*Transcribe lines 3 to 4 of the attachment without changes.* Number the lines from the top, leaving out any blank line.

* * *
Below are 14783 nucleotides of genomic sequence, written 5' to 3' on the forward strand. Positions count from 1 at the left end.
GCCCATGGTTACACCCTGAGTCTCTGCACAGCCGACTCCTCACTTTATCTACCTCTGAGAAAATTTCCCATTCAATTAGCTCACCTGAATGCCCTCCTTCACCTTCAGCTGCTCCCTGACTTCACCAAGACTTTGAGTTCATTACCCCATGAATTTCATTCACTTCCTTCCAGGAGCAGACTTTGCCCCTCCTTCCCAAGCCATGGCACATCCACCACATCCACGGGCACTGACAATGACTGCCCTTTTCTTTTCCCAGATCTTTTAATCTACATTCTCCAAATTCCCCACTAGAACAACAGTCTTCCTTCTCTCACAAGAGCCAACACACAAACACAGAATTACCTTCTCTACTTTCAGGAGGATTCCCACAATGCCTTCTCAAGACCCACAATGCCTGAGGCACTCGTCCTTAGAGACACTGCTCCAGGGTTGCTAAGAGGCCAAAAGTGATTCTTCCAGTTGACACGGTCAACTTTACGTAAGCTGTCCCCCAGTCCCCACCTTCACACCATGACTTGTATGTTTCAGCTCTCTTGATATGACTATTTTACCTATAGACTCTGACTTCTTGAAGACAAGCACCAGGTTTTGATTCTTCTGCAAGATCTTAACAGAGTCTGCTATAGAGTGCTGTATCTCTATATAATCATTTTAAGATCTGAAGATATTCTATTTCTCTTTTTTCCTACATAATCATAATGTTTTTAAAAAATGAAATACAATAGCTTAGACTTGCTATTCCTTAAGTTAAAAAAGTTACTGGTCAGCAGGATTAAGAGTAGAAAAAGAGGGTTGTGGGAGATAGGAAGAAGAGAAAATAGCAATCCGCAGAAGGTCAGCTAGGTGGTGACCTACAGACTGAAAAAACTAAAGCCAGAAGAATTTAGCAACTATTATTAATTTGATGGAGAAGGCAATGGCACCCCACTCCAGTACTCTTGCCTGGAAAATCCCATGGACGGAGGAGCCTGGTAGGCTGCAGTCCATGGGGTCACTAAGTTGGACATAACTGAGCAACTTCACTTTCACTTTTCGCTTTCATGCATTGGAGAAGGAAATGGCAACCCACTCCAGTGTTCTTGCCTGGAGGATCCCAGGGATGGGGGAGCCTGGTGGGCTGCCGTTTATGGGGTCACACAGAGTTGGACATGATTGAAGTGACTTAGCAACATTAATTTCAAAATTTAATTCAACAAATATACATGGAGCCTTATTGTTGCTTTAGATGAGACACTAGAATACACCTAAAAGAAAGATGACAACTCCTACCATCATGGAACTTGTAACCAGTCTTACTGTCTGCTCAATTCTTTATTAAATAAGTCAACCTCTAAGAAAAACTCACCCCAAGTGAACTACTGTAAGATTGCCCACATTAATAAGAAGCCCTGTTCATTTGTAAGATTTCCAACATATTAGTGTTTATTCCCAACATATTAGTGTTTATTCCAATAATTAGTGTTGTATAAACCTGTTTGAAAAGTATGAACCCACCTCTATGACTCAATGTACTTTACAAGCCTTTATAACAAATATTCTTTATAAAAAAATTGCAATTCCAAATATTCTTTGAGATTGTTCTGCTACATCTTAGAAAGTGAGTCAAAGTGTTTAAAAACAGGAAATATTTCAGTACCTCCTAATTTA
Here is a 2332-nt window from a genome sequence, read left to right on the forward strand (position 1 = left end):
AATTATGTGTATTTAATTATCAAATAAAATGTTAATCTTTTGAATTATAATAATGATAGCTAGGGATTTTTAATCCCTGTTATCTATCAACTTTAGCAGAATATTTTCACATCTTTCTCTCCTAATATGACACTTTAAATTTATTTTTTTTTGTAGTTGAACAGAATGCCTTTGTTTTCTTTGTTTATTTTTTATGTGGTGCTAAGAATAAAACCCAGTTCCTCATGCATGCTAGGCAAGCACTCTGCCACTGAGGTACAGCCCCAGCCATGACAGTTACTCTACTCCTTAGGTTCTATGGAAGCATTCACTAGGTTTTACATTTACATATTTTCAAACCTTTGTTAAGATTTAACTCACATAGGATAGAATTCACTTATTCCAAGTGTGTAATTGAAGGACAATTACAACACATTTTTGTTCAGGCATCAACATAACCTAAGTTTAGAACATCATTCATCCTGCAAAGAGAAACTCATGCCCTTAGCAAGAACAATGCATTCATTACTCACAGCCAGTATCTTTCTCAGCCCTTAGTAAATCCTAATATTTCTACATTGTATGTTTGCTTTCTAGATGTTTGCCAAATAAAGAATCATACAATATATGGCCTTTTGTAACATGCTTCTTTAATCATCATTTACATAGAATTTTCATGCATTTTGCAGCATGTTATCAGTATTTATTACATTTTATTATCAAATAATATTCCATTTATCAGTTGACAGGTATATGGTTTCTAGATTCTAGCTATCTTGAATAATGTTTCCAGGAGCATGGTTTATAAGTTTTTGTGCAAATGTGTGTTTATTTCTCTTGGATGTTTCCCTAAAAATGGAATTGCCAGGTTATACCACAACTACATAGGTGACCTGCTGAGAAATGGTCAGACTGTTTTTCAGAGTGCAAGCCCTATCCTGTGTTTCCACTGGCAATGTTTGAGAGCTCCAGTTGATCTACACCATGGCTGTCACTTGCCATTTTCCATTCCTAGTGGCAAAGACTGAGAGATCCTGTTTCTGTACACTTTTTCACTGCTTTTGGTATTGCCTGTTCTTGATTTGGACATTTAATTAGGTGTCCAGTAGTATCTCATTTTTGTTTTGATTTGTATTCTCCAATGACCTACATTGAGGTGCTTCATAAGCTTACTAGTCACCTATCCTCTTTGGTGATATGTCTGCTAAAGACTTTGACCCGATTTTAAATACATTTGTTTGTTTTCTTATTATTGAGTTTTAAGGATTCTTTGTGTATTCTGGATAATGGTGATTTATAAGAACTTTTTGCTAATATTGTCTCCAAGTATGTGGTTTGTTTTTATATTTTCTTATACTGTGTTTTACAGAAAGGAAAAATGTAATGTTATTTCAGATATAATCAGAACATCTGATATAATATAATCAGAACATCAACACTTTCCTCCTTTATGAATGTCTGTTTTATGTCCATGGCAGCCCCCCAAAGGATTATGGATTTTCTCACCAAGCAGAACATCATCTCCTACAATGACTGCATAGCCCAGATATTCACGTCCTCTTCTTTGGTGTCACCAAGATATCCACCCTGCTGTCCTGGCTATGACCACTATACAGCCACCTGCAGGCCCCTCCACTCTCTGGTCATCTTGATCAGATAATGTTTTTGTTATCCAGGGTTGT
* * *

Here is a 2332-nt window from a genome sequence, read left to right on the forward strand (position 1 = left end):
AATTATGTGTATTTAATTATCAAATAAAATGTTAATCTTTTGAATTATAATAATGATAGCTAGGGATTTTTAATCCCTGTTATCTATCAACTTTAGCAGAATATTTTCACATCTTTCTCTCCTAATATGACACTTTAAATTTATTTTTTTTTGTAGTTGAACAGAATGCCTTTGTTTTCTTTGTTTATTTTTTATGTGGTGCTAAGAATAAAACCCAGTTCCTCATGCATGCTAGGCAAGCACTCTGCCACTGAGGTACAGCCCCAGCCATGACAGTTACTCTACTCCTTAGGTTCTATGGAAGCATTCACTAGGTTTTACATTTACATATTTTCAAACCTTTGTTAAGATTTAACTCACATAGGATAGAATTCACTTATTCCAAGTGTGTAATTGAAGGACAATTACAACACATTTTTGTTCAGGCATCAACATAACCTAAGTTTAGAACATCATTCATCCTGCAAAGAGAAACTCATGCCCTTAGCAAGAACAATGCATTCATTACTCACAGCCAGTATCTTTCTCAGCCCTTAGTAAATCCTAATATTTCTACATTGTATGTTTGCTTTCTAGATGTTTGCCAAATAAAGAATCATACAATATATGGCCTTTTGTAACATGCTTCTTTAATCATCATTTACATAGAATTTTCATGCATTTTGCAGCATGTTATCAGTATTTATTACATTTTATTATCAAATAATATTCCATTTATCAGTTGACAGGTATATGGTTTCTAGATTCTAGCTATCTTGAATAATGTTTCCAGGAGCATGGTTTATAAGTTTTTGTGCAAATGTGTGTTTATTTCTCTTGGATGTTTCCCTAAAAATGGAATTGCCAGGTTATACCACAACTACATAGGTGACCTGCTGAGAAATGGTCAGACTGTTTTTCAGAGTGCAAGCCCTATCCTGTGTTTCCACTGGCAATGTTTGAGAGCTCCAGTTGATCTACACCATGGCTGTCACTTGCCATTTTCCATTCCTAGTGGCAAAGACTGAGAGATCCTGTTTCTGTACACTTTTTCACTGCTTTTGGTATTGCCTGTTCTTGATTTGGACATTTAATTAGGTGTCCAGTAGTATCTCATTTTTGTTTTGATTTGTATTCTCCAATGACCTACATTGAGGTGCTTCATAAGCTTACTAGTCACCTATCCTCTTTGGTGATATGTCTGCTAAAGACTTTGACCCGATTTTAAATACATTTGTTTGTTTTCTTATTATTGAGTTTTAAGGATTCTTTGTGTATTCTGGATAATGGTGATTTATAAGAACTTTTTGCTAATATTGTCTCCAAGTATGTGGTTTGTTTTTATATTTTCTTATACTGTGTTTTACAGAAAGGAAAAATGTAATGTTATTTCAGATATAATCAGAACATCTGATATAATATAATCAGAACATCAACACTTTCCTCCTTTATGAATGTCTGTTTTATGTCCATGGCAGCCCCCCAAAGGATTATGGATTTTCTCACCAAGCAGAACATCATCTCCTACAATGACTGCATAGCCCAGATATTCACGTCCTCTTCTTTGGTGTCACCAAGATATCCACCCTGCTGTCCTGGCTATGACCACTATACAGCCACCTGCAGGCCCCTCCACTCTCTGGTCATCTTGATCAGATAATGTTTTTGTTATCCAGGGTTGT